Mar Roxas: All I know is I'm running...

By David Dizon,

Posted at Nov 30 2011 04:07 PM | Updated as of Dec 01 2011 07:18 AM

MANILA, Philippines - Yes, Transport Secretary Mar Roxas is running. On the treadmill, that is.

This was Roxas' response when asked if he is entertaining plans of running for a congressional post in the 2013 election.

"All I know is I'm running. I'm losing weight. I'm on the treadmill. And that's what I'm focused on," he told ANC's "Strictly Politics."

Turning serious, Roxas said he is not playing coy about his political plans.

"Those are major decisions but quite seriously, whether it's 2013 or 2016, my sincere desire is to see some of the fruits of our labors at the DOTC [Department of Transportation and Communications] come to pass. My desire is to see our people feeling and benefiting from matuwid na daan. It's a worthwhile endeavor," he said.

Asked further about the possibility of another Liberal Party (LP) president, he said: "Who knows?"

He added, however, that everyone in the executive could retire if the administration of Noynoy Aquino is successful by 2016.

Hardest decision

Roxas said giving way to Aquino in the 2010 presidential race was the hardest decision he ever had to make.

Before his decision, Roxas was already being groomed to be the LP standard-bearer until the death of Aquino's mother, former president Cory Aquino, catapulted Noynoy to the public spotlight. This prompted Roxas to step back and become Aquino's running mate.

Roxas, who was also a former senator and trade secretary, said he has no doubts that he made the right decision.

"Absolutely. Abso-totally-lutely. It's transformative change. We are in a situation where the default outcome - meaning all things being the same - the default destiny of any transaction is matuwid, derecho, malinis. Talk to any major businessman and they'll say the single biggest change is malinis ang gobyerno. Malacañang hindi humihingi," he said.

Heartbreaking loss

Roxas also admitted that he has locked away his "heartbreaking" loss to Jejomar Binay in the 2010 vice-presidential race.

Roxas has a pending poll protest before the Commission on Elections on the outcome of the VP election.

"I don't give it much thought maybe for 2 reasons. Self-preservation of my sanity. Also preservation from breaking my heart. You lock it away, you put it in a box and you set it aside. I have a protest and it's going on pero I've left that to the lawyers," he said.

He added: "The reason I am continuing with the protest is I want to give honor and acknowledgment. Gusto kong pahalagahan lahat ng mga mahigit 14 million na mga tao na bumoto sa akin. Kinikilala ko ito, nagpapasalamat ako at hindi ko ito malilimutan. This is also my inspiration. That is what makes me set that disappointment aside and continue."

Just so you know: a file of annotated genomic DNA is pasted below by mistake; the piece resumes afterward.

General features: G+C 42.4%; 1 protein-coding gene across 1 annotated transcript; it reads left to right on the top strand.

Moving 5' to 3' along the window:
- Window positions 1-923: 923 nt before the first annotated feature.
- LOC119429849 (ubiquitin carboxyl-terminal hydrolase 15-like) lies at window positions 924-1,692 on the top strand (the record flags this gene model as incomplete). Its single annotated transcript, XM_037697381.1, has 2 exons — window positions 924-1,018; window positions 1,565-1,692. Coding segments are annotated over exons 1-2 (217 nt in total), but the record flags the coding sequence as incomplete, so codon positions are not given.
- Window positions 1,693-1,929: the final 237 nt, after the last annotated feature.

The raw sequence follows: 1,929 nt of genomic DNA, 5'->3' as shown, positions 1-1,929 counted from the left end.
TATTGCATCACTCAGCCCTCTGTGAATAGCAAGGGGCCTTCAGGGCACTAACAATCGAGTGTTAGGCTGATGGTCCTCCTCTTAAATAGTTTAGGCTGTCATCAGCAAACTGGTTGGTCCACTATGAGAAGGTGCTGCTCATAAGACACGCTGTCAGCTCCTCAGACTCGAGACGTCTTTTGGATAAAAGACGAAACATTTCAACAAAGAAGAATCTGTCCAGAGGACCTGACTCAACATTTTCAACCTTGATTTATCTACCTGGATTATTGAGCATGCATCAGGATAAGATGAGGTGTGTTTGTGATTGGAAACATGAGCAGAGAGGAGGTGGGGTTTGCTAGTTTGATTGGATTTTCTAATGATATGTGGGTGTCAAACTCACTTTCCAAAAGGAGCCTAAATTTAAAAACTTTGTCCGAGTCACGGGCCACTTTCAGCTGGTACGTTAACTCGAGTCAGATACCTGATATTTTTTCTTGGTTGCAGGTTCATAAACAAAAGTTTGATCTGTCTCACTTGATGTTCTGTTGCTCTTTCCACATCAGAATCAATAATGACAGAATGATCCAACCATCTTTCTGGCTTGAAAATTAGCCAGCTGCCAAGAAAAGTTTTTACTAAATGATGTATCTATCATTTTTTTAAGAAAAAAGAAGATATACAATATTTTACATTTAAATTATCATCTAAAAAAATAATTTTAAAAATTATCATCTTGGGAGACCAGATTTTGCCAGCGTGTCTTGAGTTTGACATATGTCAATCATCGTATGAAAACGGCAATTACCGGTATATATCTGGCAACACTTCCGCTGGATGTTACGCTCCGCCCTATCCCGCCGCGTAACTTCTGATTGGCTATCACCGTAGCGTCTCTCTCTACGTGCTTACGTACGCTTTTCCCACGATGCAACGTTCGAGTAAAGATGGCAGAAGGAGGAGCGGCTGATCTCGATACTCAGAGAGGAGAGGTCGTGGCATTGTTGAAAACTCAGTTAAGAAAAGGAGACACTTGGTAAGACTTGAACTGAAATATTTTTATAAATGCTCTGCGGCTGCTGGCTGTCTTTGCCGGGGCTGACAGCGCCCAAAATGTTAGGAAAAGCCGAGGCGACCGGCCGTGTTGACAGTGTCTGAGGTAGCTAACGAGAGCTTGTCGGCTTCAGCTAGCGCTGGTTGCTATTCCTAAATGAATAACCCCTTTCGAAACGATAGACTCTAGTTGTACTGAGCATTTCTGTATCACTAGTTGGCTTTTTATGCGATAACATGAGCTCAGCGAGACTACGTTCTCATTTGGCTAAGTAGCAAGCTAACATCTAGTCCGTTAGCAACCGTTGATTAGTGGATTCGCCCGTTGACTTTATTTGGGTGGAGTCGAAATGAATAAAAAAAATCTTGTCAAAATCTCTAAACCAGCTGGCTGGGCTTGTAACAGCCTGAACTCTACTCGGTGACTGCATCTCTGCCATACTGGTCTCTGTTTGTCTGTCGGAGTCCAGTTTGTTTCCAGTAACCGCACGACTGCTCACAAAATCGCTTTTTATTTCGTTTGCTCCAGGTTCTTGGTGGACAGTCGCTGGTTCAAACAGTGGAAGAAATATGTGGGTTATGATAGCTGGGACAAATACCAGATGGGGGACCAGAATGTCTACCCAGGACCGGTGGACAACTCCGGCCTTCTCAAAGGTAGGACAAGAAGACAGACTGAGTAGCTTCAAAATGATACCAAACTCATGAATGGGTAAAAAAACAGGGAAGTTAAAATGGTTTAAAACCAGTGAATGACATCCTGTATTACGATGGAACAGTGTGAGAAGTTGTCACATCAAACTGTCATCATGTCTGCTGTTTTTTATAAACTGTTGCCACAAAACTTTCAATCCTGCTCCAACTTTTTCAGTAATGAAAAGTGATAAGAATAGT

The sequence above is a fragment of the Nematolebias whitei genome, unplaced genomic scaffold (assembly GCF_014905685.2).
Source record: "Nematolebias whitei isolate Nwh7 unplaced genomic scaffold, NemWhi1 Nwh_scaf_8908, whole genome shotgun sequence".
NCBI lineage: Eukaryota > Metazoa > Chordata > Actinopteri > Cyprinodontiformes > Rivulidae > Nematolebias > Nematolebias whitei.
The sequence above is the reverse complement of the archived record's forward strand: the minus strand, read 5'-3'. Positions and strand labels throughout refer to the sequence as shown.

Asked if he lost because he focused more on Aquino's campaign than his own, he replied: "Maybe it's better you talk to the people in the campaign than I say it."

A cure to Palace infighting

For now, the self-confessed "water boy" of President Aquino has a new hat on: running the DOTC for the past 4 months.

Roxas said one of his biggest challenges in the department is correcting some of the projects left behind by the previous administration including the Ninoy Aquino International Airport Terminal 3, Northrail and the GMA ro-ro projects.

Roxas dismisses talk that the Aquino administration is too slow in implementing some of its own projects. He said starting projects that are "steady, clear, transparent and masinop" is faster than taking shortcuts on projects that end up getting stopped because of anomalies.

He also dismissed reports of alleged infighting among the Balay and Samar factions in Malacañang, saying that such reports are only meant to sow intrigue.

Roxas said Aquino likes a full debate and encourages "a full discussion among his close associates, Cabinet members and political allies even if opinions are different."

He also bared a solution to infighting in Malacañang, which was once dubbed a "snake pit" by a Palace official.

"We remember the saying that Malacañang is a snake pit. Ayaw ng ahas sa daang matuwid. What are people usually fighting about? It's usually contracts. The reason there is no snake pit (now) is it is not a system where contracts are given out like lollipops," he said.

"It certainly minimizes this reason for infighting in the past."